Italy has produced some of the world's most celebrated thinkers, artists, and leaders. You will likely find countless references to the most renowned as you travel from region to region, so here's a quick primer on some of Italy's most prestigious citizens throughout history.
It's not every man who has a Shakespearean tragedy written in his name and a palace-style casino named after him in Las Vegas, but then again, it's not every man who starts a civil war that ends up making him the leader of the Roman Empire. Such is the story of Julius Caesar, who was proclaimed dictator for life, had a love affair with Cleopatra, and ruled until the Ides of March in 44 B.C., when his old friend Brutus (et tu?) assassinated him. You can view the whole sordid affair by watching the 1953 film Julius Caesar, which was nominated for Best Picture Oscar and for which Marlon Brando was nominated as Best Actor (he played Mark Antony).
Julius Caesar learned about leadership and responsibility early in life, when his father died suddenly one morning while putting on his shoes. Caesar was just sixteen years old at the time, and he immediately became head of his entire family. The following year, he was named a high priest, but lost that designation before joining the army.
The work of Galileo Galilei is widely renowned as part of the scientific revolution that took place in the 1500s and 1600s. He made vast improvements to the telescope that helped to confirm the phases of Venus, discover some of Jupiter's satellites, and analyze sunspots.
He caused a great deal of controversy when he claimed he could prove that the sun, and not the Earth, was the center of the known universe. His work greatly angered the Roman Catholic Church, which eventually forced him to recant his scientific testimony. He died under house arrest during the Inquisition, which sought to confine and destroy heretics.
Leonardo da Vinci
Leonardo da Vinci is best remembered as a painter, but he also was a mathematician, inventor, botanist, scientist, engineer, musician, architect, and writer. His two most famous works are the Mona Lisa and the Last Supper, and his lesser-known contributions include designs for a helicopter and a calculator, and the theory of plate tectonics.
Interestingly, da Vinci's drawings of the human body — including the iconic Vitruvian Man — were based on countless hours that he spent dissecting cadavers at hospitals in Florence, Milan, and Rome. He was one of the first people in history to draw a fetus still inside the womb.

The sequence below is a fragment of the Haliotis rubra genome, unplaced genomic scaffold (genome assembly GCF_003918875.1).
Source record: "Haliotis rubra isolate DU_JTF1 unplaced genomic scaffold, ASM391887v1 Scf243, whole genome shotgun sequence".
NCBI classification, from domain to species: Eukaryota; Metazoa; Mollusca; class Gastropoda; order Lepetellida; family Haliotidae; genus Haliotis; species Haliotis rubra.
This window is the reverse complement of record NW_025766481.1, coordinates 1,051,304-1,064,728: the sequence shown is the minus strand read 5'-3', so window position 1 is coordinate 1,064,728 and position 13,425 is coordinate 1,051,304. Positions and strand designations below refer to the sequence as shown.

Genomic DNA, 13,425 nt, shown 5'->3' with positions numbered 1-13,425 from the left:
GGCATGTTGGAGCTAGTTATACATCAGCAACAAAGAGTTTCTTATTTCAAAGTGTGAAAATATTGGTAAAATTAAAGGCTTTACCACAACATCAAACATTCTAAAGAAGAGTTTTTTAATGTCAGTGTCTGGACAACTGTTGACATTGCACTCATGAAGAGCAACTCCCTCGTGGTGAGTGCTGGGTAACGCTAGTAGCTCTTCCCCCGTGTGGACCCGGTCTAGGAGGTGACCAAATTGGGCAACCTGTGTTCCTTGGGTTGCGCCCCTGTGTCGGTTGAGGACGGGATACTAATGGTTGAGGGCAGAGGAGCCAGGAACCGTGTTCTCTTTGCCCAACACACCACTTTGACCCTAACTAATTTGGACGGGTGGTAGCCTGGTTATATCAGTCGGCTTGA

His full name was actually Michelangelo di Lodovico Buonarroti Simoni, and he is best remembered for his sculpture David and his Sistine Chapel frescoes. Michelangelo was ahead of his time, but he was also honored within it, becoming the first Western artist to have a biography printed before he died. Unlike his contemporary da Vinci, whose best-known works are spread throughout Europe, Michelangelo's David is on display at the Accademia di Belle Arti Firenze, while his frescoes still grace the Sistine Chapel ceilings in Vatican City.
This poet from Florence was typically called simply “Dante,” and his Divina Commedia, or Divine Comedy, is renowned to this day as an exceptional detailing of a journey through Hell, Purgatory, and Paradise. How can a journey through Hell be called a comedy, you ask? Because in Dante's days (the late twelfth and early thirteenth centuries), any work not written in Latin was considered trivial. Dante wrote in what he called Italian, an altered regional dialect of Tuscany.
If you look up the word “Machiavellian” in the dictionary, the definition reads: “characterized by subtle or unscrupulous cunning, deception, expediency, or dishonesty.” The word is often used in modern politics as part of the phrase “Machiavellian tactics,” describing someone who places brute political force above morality.
The modern use of the word “Machiavellian” really fails to honor the true viewpoints of the man himself. Machiavelli believed that sometimes, the ends justify the means when it comes to political power, but in general, he was far less of an extremist than the current definition implies.
Poor Niccolò brought this legacy on himself, not so much in his well-regarded work as a diplomat from Italy serving in France, but because he described such methods of retaining power in his work The Prince, which was not published until 1532, five years after his death, when he was no longer around to point out its more moderate themes.